U.S. equities climb to new highs



June 20, 2014

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U.S. equity prices firmed during the week, responding to favorable economic news, positive corporate earnings revisions, and benign commentary from the Federal Reserve. The S&P 500 Index again reached new highs, moving closer to the 1,970 target that we have been anticipating. Despite rising oil prices and renewed tensions in Ukraine, European stocks also advanced—possibly in sympathy with the U.S. market and supported by the eurozone’s improving economy. In Japan, the Nikkei 225 Average climbed to a nearly five-month high, continuing its recent recovery from a sharp drop related to a consumption tax hike that took effect on April 1. Emerging markets also gained for the week.

Article Highlights

Fixed income

Fixed-income performance was mixed in a week highlighted by Federal Reserve Chair Janet Yellen’s “dovish” comments on interest rates, generally strong economic releases, and evidence of a pickup in U.S. inflation, based on the Consumer Price Index (CPI). Longer-term Treasury returns were slightly negative, as yields edged higher for the week (price and yield move in opposite directions). Returns were positive in most higher-risk fixed-income categories, including commercial mortgage-backed securities, emerging-markets debt, and high-yield corporate bonds. Fund flows into investment-grade corporate bonds remained strong and now exceed 2013 inflows on a year-to-date basis.

In general, bond markets seemed somewhat surprised by the Fed’s willingness to tolerate increased inflation. Treasury Inflation-Protected Securities (TIPS) outperformed nominal Treasuries, indicating investors are seeking a hedge against potentially higher inflation in the future.

Current market updates are available here.

On balance, more positive news for the U.S. economy

U.S. economic data released during the week was broadly encouraging.

On the negative side, housing data remained muted, although this was not unexpected. The NAHB/Wells Fargo index of homebuilder confidence rose in June but remained below 50, indicating slight pessimism. Housing starts also disappointed, falling 6.5% in May. Building permits declined at a similar rate.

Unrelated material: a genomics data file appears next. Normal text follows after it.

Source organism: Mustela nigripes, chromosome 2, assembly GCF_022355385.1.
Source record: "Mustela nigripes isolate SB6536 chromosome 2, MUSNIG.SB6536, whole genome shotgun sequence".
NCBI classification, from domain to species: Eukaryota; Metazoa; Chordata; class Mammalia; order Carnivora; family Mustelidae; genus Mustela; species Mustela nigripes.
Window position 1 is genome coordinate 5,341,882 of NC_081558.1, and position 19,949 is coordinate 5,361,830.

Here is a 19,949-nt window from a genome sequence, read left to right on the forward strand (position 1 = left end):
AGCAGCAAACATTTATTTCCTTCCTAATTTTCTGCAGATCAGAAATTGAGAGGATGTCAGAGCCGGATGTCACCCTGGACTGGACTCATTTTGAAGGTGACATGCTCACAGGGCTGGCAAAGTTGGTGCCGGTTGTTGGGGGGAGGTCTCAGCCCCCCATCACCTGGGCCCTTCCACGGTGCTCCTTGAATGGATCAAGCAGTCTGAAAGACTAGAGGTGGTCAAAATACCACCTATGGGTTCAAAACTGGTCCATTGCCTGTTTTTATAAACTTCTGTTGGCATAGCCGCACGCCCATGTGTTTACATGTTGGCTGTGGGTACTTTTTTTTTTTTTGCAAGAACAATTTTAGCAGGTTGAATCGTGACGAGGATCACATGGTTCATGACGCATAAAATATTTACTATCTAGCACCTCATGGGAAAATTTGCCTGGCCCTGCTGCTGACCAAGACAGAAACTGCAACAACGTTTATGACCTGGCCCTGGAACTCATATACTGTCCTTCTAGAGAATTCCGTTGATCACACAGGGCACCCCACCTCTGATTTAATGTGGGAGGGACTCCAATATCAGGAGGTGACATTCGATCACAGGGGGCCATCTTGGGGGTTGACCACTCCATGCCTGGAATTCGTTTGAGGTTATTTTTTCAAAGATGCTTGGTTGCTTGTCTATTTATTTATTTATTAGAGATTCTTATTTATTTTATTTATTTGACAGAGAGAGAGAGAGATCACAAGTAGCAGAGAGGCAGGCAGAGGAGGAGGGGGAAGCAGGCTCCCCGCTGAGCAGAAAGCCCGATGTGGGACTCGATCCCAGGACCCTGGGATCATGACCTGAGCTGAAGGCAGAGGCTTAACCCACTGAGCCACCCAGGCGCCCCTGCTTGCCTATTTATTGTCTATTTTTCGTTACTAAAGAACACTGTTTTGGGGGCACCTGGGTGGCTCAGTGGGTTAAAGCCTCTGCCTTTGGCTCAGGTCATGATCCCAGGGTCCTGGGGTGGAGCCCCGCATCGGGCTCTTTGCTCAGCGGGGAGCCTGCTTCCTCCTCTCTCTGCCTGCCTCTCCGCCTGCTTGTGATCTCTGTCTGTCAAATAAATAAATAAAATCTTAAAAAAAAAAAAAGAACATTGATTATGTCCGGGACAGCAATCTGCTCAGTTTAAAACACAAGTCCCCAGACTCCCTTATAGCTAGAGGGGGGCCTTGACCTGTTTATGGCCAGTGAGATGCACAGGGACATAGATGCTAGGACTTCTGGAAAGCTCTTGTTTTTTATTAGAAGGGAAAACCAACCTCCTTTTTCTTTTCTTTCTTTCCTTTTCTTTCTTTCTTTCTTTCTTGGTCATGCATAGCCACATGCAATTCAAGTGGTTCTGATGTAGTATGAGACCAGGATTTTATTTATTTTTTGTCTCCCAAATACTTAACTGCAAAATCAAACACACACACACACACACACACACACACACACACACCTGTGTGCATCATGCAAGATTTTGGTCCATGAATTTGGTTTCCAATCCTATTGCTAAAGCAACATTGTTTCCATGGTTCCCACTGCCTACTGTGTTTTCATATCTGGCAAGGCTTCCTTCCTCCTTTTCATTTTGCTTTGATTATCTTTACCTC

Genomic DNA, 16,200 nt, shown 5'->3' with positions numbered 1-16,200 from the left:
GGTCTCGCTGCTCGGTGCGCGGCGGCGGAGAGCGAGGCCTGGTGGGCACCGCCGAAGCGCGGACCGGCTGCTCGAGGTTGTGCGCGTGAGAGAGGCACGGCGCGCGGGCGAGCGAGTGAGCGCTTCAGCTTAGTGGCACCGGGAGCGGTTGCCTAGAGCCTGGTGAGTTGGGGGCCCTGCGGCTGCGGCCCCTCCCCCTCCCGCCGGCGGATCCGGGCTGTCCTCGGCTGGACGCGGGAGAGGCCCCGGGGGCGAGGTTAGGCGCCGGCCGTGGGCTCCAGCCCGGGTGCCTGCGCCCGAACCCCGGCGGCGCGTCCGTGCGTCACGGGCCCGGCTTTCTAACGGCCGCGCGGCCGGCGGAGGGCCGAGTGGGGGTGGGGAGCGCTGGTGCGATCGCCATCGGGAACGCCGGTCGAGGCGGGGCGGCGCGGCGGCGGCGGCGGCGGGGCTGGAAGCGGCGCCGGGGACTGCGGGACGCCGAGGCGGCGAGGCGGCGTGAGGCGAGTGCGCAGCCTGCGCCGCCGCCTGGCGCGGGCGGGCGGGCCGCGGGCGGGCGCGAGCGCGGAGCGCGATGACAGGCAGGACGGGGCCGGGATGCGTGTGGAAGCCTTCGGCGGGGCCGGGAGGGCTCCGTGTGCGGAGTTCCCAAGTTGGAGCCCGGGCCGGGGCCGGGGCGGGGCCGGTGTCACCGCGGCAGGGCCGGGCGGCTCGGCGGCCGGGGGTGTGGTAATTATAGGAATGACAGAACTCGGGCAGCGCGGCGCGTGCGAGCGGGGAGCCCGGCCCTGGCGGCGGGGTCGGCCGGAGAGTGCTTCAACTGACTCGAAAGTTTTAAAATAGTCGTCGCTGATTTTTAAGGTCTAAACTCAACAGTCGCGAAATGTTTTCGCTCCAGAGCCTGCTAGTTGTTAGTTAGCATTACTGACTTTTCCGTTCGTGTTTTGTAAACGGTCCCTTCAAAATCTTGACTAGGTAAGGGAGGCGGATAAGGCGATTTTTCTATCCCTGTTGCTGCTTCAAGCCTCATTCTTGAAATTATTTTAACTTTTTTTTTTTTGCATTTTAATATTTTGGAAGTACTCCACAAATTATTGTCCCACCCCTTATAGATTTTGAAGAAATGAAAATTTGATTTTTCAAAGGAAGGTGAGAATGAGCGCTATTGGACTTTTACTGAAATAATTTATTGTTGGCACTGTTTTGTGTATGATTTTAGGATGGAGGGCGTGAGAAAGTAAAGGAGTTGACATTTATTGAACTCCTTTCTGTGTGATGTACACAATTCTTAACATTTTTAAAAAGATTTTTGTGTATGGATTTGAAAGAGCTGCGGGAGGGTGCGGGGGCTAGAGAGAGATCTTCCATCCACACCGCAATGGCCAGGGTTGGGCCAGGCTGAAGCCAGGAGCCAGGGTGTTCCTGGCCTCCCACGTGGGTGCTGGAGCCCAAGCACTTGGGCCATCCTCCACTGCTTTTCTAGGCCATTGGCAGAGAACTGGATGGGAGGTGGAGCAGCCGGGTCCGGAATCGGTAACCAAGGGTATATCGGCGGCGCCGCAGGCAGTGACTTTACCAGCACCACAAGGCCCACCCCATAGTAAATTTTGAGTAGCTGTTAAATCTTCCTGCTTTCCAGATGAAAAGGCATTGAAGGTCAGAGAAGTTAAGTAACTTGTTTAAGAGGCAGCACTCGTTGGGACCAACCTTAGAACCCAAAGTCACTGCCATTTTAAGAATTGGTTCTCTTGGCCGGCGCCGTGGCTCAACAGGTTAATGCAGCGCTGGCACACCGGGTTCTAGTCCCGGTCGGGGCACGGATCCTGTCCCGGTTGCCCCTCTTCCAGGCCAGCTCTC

Europe improves, but the euro’s strength remains a concern

Activity at European companies continues to improve, based on third-party surveys. Meanwhile, growth expectations for the region are moving higher, toward 2%. A potential concern is that the euro—which had fallen from nearly 1.40 to the dollar in early May to 1.35 in mid-June—could resume its climb in light of the Fed’s continued dovish stance and real interest-rate differentials between the U.S. and Europe. Technical forces in the currency markets could conceivably push the euro to 1.42 to 1.44 to the dollar.

Chinese markets seek direction amid conflicting signals

China’s mixed economic progress is reflected in the sideways performance of Chinese equity markets. While activity as measured by real time surveys continues to contract, other measures—including copper prices, electricity consumption, and the commodity-driven Australian dollar—suggest an economy that is bottoming and poised for a potential lift heading into the third quarter. The government continues to take steps to rebalance and reform the economy, a process that is painful in the short term but offers long-term positives. 


Modestly elevated CPI readings for May, coupled with Janet Yellen’s comments that seemed to brush off the idea that inflation pressures are building more quickly in recent months, raised some eyebrows. There are really two points to emphasize here. First, the CPI is only one measure of inflation (and a “noisy” one at that). Instead of focusing on CPI alone, we should examine the trend across all measures. Second, we think the Fed will allow inflation to overshoot its 2% target. As long as inflation remains in the vicinity of this target and inflation expectations stay anchored, we are confident the Fed won’t raise rates until late in 2015.

In U.S. equity markets, we believe a correction of up to 5%-10% is still possible once the S&P 500 breaches the 1,970 level. The odds of such a correction appear to have diminished, however, in light of very strong internal market dynamics. Rather than a correction, we could see the index mark time at these levels, perhaps with some rotations similar to those experienced in April and May.  Regardless of short-term gyrations, we still see the S&P 500 exceeding 2,000 by year-end.

The situation in Iraq remains a significant concern for equity markets, given the potential for a sharp spike in oil prices, which could put the brakes on the world economy. Fixed-income markets are also apprehensive about Iraq. Further destabilization could drive a flight to safety that would benefit U.S Treasuries (reducing yields as buyers bid up prices), although the inflationary impact of higher oil prices could help offset this by exerting upward pressure on rates. Overall, we believe U.S. Treasury yields are poised to rise further, but not dramatically, as GDP growth stages a solid comeback.

Outside of the U.S., the outlook for emerging-markets debt is increasingly country-specific. Some nations—particularly the so called BRIC countries (Brazil, Russia, India and China)—face greater structural challenges than others. Meanwhile, Mexico and others have enacted economic and regulatory reforms to improve competitiveness. 

Investment Data Center

Investment Data Center